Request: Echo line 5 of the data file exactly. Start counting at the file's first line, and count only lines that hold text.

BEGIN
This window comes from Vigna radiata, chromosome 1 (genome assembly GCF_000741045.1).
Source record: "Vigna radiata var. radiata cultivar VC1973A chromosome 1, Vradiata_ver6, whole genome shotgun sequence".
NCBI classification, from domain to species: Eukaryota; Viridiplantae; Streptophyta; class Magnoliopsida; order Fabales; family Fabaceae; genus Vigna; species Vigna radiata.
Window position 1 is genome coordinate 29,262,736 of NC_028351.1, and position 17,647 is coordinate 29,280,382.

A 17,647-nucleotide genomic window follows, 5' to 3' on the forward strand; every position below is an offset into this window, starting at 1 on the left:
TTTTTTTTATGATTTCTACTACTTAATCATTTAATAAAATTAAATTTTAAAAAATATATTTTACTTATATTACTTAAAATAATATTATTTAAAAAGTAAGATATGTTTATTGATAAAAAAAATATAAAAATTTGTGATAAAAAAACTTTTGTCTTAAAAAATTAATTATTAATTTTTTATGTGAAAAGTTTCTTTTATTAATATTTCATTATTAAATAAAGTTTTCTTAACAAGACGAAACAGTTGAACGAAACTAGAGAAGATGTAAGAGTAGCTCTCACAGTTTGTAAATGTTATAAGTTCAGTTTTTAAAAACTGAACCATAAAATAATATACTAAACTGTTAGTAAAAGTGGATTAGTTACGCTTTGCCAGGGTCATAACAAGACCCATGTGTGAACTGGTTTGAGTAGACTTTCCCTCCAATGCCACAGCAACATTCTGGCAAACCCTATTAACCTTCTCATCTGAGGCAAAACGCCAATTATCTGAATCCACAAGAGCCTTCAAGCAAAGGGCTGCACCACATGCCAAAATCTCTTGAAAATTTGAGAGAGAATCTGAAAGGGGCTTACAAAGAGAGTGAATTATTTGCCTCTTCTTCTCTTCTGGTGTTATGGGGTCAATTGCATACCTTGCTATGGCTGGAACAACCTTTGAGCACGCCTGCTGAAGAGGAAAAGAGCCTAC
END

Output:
A 17,647-nucleotide genomic window follows, 5' to 3' on the forward strand; every position below is an offset into this window, starting at 1 on the left: